The programs implemented under the auspices of the many FMIloans did not prevent the accumulation of deficits and growing indebtedness. Consequently, the logic underlying this relationship has been challenged. The long delay before the second round of the program also undermined the oft-repeated rhetoric of Premier Omar Al Razza and others in his entourage to the effect that “with a little patience we’ll have weathered the storm.” During their last tours of the governorates to promote the income tax draught law, the cabinet members were jeered and sometimes even run out of town. Clearly, the confidence in that economic policy meant to help the country “weather the storm” is running out. “Ask someone who once owned a dunam1, why he sold it and what do you think his answer will be? ‘I married my son and had to pay back some debts’ (. . .) The whole of Jordan has been sold and we still don’t know how to pay back that debt!” rants an inhabitant of Irbid. Words that a ministerial delegation would no doubt have dismissed as a perfectly understandable “emotional reaction”—the condescending expression used by Al Razzaz—but they illustrate the vicious circle into which Jordan has allowed itself to be dragged over the last two decades.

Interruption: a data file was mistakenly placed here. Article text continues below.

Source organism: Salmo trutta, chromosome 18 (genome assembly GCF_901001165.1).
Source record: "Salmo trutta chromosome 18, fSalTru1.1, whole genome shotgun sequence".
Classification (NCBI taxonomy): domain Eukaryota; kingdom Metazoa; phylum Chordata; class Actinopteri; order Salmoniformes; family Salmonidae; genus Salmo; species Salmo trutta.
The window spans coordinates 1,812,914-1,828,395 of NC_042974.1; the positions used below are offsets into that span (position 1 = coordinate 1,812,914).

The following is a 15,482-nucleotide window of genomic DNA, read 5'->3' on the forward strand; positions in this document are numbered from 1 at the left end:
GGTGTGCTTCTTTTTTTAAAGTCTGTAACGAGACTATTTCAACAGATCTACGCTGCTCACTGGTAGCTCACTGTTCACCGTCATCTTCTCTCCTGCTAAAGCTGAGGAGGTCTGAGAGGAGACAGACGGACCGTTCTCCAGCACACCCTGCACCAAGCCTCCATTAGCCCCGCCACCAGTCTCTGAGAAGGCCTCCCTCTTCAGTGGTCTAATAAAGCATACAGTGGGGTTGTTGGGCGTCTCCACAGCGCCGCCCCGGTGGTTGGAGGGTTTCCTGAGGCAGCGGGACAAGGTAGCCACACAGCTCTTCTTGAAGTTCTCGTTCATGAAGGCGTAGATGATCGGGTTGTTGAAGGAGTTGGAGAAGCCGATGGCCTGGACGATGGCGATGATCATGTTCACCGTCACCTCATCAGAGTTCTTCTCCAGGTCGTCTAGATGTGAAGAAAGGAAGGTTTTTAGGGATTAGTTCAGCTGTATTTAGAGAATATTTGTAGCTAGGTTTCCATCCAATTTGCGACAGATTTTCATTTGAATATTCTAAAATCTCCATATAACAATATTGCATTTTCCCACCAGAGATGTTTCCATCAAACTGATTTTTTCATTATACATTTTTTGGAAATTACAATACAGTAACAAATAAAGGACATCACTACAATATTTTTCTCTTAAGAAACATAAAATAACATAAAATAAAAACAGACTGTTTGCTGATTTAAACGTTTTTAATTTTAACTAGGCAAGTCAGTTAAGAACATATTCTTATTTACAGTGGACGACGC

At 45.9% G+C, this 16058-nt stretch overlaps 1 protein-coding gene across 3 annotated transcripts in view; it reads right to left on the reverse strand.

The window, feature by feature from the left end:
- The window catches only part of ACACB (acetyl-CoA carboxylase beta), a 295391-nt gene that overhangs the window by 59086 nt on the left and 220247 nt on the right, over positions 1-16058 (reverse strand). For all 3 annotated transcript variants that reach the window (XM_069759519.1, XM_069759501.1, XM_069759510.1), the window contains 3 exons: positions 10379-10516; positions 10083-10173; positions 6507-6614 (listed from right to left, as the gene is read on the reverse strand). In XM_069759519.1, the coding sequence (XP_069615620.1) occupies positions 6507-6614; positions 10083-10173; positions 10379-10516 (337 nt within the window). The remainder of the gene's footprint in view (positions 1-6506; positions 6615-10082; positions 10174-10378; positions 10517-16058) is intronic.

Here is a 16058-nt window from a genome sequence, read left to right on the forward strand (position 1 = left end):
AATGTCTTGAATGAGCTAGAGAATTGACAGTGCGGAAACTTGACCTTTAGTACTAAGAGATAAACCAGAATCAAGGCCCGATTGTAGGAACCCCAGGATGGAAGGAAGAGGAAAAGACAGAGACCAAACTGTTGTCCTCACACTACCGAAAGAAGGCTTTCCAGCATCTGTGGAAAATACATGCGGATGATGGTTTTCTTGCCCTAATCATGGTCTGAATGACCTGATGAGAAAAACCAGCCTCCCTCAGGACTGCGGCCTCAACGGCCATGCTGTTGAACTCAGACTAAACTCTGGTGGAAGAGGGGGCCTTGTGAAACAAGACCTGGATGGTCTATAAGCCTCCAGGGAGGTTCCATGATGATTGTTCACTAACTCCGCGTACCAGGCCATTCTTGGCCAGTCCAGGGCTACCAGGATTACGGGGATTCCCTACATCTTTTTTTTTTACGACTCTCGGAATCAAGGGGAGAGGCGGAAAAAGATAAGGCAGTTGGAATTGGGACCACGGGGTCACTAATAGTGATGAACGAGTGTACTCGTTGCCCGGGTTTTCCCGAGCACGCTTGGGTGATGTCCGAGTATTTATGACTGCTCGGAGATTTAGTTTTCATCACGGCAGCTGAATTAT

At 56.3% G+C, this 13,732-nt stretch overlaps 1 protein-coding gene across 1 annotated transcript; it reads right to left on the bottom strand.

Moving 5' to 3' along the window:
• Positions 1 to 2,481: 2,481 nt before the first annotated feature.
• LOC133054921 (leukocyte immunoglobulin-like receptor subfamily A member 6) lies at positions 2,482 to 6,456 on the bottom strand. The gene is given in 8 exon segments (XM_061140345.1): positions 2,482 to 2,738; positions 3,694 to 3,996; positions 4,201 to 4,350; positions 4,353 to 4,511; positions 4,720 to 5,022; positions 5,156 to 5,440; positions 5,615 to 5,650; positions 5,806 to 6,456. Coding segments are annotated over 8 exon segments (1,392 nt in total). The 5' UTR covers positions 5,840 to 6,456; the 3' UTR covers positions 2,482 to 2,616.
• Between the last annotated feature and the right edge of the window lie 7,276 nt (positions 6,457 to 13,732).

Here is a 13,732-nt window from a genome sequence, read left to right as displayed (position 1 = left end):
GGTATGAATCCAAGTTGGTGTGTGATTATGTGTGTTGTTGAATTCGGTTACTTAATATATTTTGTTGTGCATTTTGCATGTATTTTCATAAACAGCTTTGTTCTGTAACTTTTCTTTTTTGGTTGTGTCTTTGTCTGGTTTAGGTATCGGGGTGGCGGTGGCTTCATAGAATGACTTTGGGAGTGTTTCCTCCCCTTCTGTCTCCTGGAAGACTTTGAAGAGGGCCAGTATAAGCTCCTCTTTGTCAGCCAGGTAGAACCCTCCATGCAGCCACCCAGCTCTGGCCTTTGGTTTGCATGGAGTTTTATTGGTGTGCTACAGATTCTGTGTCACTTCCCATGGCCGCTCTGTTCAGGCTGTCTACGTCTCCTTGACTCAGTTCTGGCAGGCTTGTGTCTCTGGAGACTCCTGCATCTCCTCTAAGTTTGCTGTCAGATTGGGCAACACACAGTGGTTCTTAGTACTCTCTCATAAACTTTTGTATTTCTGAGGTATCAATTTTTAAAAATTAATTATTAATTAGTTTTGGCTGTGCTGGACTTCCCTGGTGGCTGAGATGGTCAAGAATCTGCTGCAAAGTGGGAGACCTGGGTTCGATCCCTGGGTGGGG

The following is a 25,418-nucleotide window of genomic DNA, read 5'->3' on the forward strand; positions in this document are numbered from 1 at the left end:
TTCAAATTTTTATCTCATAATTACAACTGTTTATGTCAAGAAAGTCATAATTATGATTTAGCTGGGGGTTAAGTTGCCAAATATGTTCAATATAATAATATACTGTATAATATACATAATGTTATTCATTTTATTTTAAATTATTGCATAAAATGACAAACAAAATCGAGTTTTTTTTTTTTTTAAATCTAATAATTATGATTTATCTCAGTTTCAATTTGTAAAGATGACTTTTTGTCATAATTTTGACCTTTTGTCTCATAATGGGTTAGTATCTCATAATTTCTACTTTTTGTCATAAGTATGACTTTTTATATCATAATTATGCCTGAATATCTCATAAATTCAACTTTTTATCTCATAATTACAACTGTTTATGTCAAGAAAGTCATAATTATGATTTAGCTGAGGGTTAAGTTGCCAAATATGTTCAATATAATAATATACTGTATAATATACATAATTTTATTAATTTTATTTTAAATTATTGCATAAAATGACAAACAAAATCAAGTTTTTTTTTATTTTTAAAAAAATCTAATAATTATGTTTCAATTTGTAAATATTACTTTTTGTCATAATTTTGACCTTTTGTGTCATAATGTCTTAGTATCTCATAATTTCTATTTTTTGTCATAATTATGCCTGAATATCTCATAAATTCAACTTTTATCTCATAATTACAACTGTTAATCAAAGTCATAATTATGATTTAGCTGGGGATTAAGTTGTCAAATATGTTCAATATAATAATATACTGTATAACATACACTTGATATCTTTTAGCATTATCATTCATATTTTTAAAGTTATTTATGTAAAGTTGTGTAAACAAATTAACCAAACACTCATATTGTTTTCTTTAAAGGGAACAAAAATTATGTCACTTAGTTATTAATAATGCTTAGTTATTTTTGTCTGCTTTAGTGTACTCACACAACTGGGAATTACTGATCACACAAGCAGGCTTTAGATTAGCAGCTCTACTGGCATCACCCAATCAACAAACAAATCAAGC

THE YO-YO OF THE PUBLIC DEBT

The government and the FMI like to present their relationship as a success story, which the regional conjuncture has prevented from developing its full potential. As proof of this, they point out that during periods of political respite in neighbouring countries, Jordan experienced stability and steady growth—either during the implementation of the IMF programs or because of previous adjustments. This relationship began in 1989, with an initial standby arrangement while the government tried to contain the crisis caused by its issuing a bond loan which had ended up exhausting the country’s currency reserves and with the collapse of the exchange rates. Foreign aid and outright gifts had made it possible to make up the budgetary deficit and reduce the volume of the public debt.

Whereas it had reached 248% of the GDP between 1987 and 1989 to finally peak at 264%, the debt began a slow decline which continued until 1993. The annual balance at the end of that year showed that foreign contributions amounted to five times the sum of internal loans.